I have been a Heavy Metal fan since I was a little girl. My older brothers inspired me to listen to metal and rock ‘n’ roll and, since then, my favorite bands and songs follow my personality and mood and give me inspiration. But I have never learned to play any musical instrument, like most of the fans eventually do. It was when I was a little girl that I also became really fond of writing and reading. So, my closest attention was always turned to the lyrics of the songs, more than to the techniques for plucking strings, and finding chords. Bad lyrics were a determining factor for me when it came to liking or detesting a song, even if the music and the melody were fine. In my home country, Brazil, heavy metal has never been particularly popular. I remember I was the only girl of my age at school who was into heavy metal. Music and books were my main companions and I learned English on my own, mostly by translating the lyrics of my favourite songs and singing along.
While at university and scrolling in a heavy metal internet forum, I discovered a pagan metal band - “Skyforger” from Latvia, which is the band from this small European country which is possibly the best known internationally. The music sounded awesome to me, but the lyrics were initially a mystery. They were written and sung in the beautiful and intriguing Latvian language, which is already musical in its own right.
Skyforger has only three songs in English. But, with the luck of living in theinformation age, it was very easy to find the lyrics in English. And after reading the lyrics, I have enjoyed the band even more. Skyforger’s lyrics are about Latvian history, folklore, mythology, culture and Nature. The historical background and pride in their national symbols and culture gives originality and content to the band’s material, something which I really value and I think is missing in current metal bands. Skyforger’s music made me feel inspired to know more about history in general and Latvia’s history and culture in particular, so much so that I decided to visit the country. I really wanted to see the places mentioned in the lyrics, the fields, forests, marshes and rivers. These verses, for example, really impressed me because they were about something I have never seen before: snow.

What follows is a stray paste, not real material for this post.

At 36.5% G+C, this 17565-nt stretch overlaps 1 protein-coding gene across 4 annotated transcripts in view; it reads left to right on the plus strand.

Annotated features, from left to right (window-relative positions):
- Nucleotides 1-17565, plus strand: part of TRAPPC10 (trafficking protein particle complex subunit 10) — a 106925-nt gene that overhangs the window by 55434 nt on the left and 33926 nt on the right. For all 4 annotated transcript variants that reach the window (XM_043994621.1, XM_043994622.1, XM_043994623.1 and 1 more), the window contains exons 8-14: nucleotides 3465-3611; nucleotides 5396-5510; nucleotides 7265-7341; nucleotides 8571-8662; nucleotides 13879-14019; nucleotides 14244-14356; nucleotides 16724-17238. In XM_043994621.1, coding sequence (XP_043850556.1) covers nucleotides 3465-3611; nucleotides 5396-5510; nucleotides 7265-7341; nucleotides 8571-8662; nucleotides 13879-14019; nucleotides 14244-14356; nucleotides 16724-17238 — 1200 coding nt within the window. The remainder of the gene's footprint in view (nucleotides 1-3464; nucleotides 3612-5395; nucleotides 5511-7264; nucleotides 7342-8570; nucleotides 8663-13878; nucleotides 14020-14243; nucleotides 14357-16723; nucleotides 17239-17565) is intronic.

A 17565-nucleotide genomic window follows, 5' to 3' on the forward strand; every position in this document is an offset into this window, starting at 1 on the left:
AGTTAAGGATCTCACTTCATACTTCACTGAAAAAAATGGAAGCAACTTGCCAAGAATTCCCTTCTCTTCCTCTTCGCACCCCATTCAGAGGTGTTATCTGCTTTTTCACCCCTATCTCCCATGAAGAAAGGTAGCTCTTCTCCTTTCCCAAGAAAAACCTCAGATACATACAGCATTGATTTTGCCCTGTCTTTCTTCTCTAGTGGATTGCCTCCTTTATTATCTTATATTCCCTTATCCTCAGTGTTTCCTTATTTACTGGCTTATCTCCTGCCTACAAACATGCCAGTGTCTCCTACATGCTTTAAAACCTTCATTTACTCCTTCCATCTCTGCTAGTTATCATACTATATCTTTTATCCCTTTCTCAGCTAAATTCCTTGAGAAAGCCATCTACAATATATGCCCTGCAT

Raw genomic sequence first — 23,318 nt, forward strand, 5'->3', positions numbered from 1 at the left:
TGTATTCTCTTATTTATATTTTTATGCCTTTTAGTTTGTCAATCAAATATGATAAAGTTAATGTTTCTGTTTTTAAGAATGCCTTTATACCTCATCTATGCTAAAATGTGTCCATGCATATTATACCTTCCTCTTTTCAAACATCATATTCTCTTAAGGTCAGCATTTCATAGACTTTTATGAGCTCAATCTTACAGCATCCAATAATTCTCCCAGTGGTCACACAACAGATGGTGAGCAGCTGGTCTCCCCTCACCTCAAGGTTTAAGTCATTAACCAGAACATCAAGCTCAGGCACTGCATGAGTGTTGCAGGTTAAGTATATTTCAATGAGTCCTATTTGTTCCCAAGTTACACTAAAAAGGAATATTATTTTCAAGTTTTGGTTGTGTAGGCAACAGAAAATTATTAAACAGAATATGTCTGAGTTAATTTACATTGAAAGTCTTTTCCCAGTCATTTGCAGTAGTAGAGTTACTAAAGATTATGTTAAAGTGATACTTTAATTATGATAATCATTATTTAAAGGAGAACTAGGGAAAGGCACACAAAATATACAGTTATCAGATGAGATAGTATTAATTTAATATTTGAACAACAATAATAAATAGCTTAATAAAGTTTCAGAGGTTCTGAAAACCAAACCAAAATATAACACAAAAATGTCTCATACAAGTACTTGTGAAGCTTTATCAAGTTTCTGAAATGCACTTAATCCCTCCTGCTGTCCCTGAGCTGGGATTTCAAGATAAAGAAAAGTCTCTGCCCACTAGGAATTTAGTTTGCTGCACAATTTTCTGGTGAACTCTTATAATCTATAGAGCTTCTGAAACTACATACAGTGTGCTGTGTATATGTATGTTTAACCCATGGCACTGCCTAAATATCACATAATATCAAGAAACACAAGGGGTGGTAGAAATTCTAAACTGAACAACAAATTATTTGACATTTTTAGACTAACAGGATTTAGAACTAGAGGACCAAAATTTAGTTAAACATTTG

The sun has vanished
Freezing northwind now rules the land
From the realm of ice and eternal darkness
Mother Winter snow clouds sends
(Night of the Winter Solstice)
I was very happy when the band played in my country, Brazil, in 2013, in São Paulo. It was a great show. They have a lot of Brazilian fans and it was nice to notice that, like me, everyone was trying to sing along in Latvian during the concert.
One year after the concert, I took a vacation from work and bought tickets to finally visit Latvia, land of Skyforger and snow, and other countries in Europe. It was surreal, thrilling and a bit scary to be in an unknown place for the first time. But the impression was great and I felt very connected and inspired by Latvia, so I returned twice. I even took a Latvian language course in Riga. With a basic knowledge of Latvian, I can use Skyforger’s lyrics to increase my vocabulary. Again music is helping me to connect with the world. It is very useful to learn new words and idiomatic expressions. And now Skyforger’s music has a stronger importance for me because Latvia is no longer an unknown and mysterious country - it feels like home.
“Music touches the strings of the human soul and awakens emotions, good or bad; and sometimes awakens no emotions at all. That’s the main thing; these emotions inform how each person feels, and from their expression comes everything else. Music is beyond our comprehension and I think for everyone music is experienced in different ways. I don’t see music as a spiritual teacher; I see it more as a sound wave that evokes emotions, and this becomes different for every person. Maybe there can be meaning in the words that are sung with the music, but I believe that lyrics have a greater influence on your mind and the way you think than the music itself.” Pēteris Kvetkovskis, guitarist and vocalist in Skyforger, for the book “The Spiritual Significance of Music”.